Water investments? Michael Burry was one of the first institutional investors to bet against the US subprime mortgage market in the mid-2000s, and today he’s concentrating all of his investment efforts on one commodity: water.

Burry’s focus on water has attracted plenty of attention to the commodity in the investment community but trying to profit from water isn’t easy. In comparison to other commodities, water is highly regulated. Most water rights are owned by governments, and utility providers are strictly monitored by government agencies to prevent price gouging or aggressive business practices that other firms might be able to get away with. 

All of these regulations are designed to ensure that water remains accessible for the world’s citizens but as H20 becomes a commodity without an exchange, how do you invest in water? Do you purchase the rights? Invest in farmland with native water supply? Or is it best to invest in infrastructure, delivery and technology solutions?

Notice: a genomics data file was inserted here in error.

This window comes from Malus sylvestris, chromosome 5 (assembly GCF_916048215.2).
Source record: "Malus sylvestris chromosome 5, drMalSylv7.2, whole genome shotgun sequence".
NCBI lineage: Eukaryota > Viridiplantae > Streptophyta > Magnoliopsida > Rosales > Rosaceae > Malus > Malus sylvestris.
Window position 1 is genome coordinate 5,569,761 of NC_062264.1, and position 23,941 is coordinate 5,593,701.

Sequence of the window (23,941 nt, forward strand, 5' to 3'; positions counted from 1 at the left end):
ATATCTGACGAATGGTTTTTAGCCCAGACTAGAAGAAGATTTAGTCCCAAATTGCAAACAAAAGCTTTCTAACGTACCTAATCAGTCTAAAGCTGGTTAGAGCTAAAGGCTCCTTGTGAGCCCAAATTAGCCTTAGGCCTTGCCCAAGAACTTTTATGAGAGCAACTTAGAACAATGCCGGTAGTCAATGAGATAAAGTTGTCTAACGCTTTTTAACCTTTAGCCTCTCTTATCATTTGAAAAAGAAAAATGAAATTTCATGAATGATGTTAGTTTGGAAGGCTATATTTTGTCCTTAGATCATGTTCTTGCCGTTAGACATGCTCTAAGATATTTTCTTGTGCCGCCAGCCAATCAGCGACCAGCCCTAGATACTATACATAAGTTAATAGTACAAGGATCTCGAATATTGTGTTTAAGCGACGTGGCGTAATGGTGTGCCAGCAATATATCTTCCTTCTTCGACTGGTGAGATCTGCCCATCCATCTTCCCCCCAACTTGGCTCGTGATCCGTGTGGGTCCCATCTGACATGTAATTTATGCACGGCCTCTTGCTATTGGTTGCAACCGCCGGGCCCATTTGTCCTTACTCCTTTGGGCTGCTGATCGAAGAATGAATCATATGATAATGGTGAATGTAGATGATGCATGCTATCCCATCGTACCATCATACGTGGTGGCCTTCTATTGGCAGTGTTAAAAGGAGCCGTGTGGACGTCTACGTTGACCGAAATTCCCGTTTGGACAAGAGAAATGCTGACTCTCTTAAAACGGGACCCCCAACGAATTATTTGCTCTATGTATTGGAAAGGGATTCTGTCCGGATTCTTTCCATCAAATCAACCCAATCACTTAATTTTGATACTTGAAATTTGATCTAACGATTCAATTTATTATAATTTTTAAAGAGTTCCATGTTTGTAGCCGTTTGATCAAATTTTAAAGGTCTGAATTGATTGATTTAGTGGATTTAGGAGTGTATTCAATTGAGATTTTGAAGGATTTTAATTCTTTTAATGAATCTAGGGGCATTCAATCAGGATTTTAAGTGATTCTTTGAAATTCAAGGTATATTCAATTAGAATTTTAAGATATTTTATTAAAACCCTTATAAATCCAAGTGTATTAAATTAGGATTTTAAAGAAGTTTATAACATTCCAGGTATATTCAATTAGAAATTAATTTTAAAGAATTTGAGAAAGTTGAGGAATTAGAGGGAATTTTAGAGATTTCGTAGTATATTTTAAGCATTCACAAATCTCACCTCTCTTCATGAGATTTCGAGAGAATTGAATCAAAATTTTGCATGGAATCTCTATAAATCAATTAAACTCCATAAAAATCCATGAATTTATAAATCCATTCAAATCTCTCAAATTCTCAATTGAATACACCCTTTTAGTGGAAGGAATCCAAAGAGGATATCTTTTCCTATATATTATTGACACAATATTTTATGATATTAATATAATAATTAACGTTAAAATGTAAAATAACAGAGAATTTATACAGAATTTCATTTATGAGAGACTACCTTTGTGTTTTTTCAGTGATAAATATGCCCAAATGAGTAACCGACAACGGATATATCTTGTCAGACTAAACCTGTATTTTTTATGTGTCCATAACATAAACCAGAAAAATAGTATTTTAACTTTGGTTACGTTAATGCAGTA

Water investments water photo michael burry
Water investments Photo by ronymichaud (Pixabay)

Water investments ? – Michael Burry: Water as an asset class

“Water As An Asset Class” was discussed by analysts at the IMN’s 22nd Annual Alpha Hedge West Conference at the beginning of September. The panel came up with some interesting ideas for investors, who don’t have the firepower to buy regulated utility. David Richardson Of Impax Asset Management has three ways to invest in water. These include:

1) Own water rights, which not be the most suitable advice for the average investor. Water rights are costly and it’s difficult to build a diversified portfolio of water rights assets.

2) Own a stake in infrastructure projects. The transportation of water from where it is to where it’s needed.

3) Companies that provide equipment to the water industry, perhaps a more viable strategy for most investors looking to gain exposure to the sector. On this topic, Michael Underhill of Capital Innovations believes the most compelling technology right now is graphene technology where water goes through a filter/screen and comes out pure.

Water investments

Water investments